The previous two posts were about the mechanics of how to contact potential users of your add-on. I’m now going to cover a much fuzzier problem, how to persuade them to consider using it once you are in their field of view. This is an area I need to improve on for PeteSearch, so a lot of it will be practical examples of how I’m trying to change things to be more persuasive.
I met with Mrinal Desai over coffee last week. He’s the chief evangelist for the wonderful Crossloop, and he’s done an amazing job with the app. From being unknown less than a year ago, it’s now got thousands of users all over the world almost entirely through blogs, digg, and other word-of-mouth marketing. They recently crossed the three million user-minutes mark! So, he’s somebody whose advice I value.
He asked a pretty simple question; "What is PeteSearch for?" My immediate response was ‘to make search better’, but this didn’t feel concrete enough, even to me. It reminded me of Guy Kawasaki’s advice from The Art of the Start, to have a three word mantra that describes the difference you’re trying to make to people’s lives. Once you have that, it’s the start of both a coherent, understandable marketing message, and a test for decisions you make about the product.
You may think you don’t have a marketing message, but everything from the name of your add-on, to its description on distribution sites, to its home website, is material that people use to make a decision about using it. The fundamental question you need to answer is "What does it do for me?", how will it improve your potential user’s life? Your answer to this should be your mantra, and everything else should build a convincing case to persuade a user that it does solve their problem.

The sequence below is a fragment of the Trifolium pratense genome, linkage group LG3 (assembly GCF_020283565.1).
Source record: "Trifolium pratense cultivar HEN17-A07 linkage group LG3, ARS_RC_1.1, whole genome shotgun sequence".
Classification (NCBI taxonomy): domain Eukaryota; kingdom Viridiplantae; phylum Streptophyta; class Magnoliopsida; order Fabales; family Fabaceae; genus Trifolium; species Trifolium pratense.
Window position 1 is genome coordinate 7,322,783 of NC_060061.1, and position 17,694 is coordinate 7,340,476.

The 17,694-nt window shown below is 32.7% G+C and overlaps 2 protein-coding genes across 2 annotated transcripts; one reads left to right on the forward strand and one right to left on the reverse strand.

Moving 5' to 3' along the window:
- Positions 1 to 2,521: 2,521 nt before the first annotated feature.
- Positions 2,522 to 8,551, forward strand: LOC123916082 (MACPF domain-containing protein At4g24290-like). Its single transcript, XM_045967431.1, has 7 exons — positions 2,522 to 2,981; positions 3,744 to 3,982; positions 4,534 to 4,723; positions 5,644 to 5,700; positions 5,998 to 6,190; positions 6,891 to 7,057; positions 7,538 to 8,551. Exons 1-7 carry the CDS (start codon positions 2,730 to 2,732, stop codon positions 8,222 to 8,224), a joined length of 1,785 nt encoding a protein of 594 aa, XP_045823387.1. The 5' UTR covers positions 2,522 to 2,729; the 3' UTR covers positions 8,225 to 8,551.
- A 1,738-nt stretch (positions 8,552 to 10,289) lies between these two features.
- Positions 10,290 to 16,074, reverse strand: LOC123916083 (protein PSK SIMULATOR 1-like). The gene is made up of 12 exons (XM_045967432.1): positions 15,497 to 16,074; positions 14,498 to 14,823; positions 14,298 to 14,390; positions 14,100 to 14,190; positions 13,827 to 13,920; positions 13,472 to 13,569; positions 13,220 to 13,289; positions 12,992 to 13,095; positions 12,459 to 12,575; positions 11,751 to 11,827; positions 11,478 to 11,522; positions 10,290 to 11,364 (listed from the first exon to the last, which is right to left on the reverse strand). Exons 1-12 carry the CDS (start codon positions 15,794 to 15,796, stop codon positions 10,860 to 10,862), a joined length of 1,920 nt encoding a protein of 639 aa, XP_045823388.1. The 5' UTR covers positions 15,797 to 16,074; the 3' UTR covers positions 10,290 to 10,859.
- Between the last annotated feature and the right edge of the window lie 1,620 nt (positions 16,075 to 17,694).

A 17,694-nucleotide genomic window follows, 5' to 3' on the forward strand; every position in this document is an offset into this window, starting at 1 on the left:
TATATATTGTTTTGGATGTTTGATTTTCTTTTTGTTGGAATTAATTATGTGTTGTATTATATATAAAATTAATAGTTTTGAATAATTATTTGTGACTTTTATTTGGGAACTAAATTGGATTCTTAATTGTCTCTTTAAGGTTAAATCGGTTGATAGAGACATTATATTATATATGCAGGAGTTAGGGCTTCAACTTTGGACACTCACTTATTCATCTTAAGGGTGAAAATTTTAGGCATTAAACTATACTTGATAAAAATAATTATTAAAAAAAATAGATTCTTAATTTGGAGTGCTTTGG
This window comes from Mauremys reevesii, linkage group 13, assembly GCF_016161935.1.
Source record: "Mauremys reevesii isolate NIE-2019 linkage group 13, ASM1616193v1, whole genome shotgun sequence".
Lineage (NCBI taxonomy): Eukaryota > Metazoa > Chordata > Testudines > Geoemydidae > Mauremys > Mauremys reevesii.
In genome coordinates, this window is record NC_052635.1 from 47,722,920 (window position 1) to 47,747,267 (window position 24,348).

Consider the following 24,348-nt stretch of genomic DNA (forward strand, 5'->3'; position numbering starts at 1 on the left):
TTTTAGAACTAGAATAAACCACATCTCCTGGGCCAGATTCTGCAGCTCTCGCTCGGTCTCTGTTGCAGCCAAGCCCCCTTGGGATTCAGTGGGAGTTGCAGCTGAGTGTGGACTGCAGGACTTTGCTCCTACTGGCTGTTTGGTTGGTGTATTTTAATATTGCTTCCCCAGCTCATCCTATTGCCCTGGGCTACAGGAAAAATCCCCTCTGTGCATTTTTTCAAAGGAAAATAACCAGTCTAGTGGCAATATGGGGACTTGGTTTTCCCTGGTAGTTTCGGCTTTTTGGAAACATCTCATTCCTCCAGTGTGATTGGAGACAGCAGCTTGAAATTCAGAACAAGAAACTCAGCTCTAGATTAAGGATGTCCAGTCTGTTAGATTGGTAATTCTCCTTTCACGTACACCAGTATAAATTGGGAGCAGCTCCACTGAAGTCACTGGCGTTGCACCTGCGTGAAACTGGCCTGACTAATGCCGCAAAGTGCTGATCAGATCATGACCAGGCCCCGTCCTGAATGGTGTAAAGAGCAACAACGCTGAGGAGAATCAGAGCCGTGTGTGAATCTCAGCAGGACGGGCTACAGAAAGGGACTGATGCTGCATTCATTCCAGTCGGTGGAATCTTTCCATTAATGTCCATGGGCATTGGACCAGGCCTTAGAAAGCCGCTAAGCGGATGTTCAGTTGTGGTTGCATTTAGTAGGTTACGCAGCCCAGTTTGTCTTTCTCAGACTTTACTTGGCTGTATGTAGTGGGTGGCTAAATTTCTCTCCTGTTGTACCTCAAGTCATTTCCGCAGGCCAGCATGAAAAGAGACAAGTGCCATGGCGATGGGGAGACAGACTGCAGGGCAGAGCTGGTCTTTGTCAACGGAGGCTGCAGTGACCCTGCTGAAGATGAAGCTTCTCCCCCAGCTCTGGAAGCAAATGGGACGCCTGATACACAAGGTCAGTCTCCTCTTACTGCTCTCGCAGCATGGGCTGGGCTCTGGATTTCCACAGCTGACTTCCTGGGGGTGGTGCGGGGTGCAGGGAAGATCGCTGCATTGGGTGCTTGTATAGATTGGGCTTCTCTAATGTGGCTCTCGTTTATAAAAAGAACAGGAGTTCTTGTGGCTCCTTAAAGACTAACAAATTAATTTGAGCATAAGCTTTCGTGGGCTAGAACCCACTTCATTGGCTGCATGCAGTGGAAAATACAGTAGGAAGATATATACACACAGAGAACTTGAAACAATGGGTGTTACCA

As a practical example, PeteSearch is trying to improve search, but no user wakes up in the morning and thinks "I need improved search". Users have much more concrete gripes; "I wish I didn’t get so many 404 links when I searched", "It’s annoying to go back and forth between the search and result links all the time", "Why is the text summary so short?", "I wish I could use the keyboard to navigate through results, rather than the mouse". At the moment the add-on is trying to solve all these problems at once, and they’re all equally prominent in the marketing.
This is a problem, because a single user is unlikely to have all these gripes at once, so most of what they read in the marketing is solutions to problems they don’t have. Even a lot of the UI in the extension itself ends up being clutter. This attempt to solve everyone’s problems actually ends up solving nobody’s.
To fix this, I’ve decided my mantra will be "Better Search UI", and I will focus like a laser on adding great keyboard navigation to Google. This will make describing it a lot simpler. I’m even considering a name change to GoogleHotKeys, to make it a lot clearer to potential users what’s in it for them.
PeteSearch may be unusual, many add-ons are built with a much clearer, specific need in mind, but if you’re struggling with a your site or description, I found starting with a mantra really helped me to improve my message.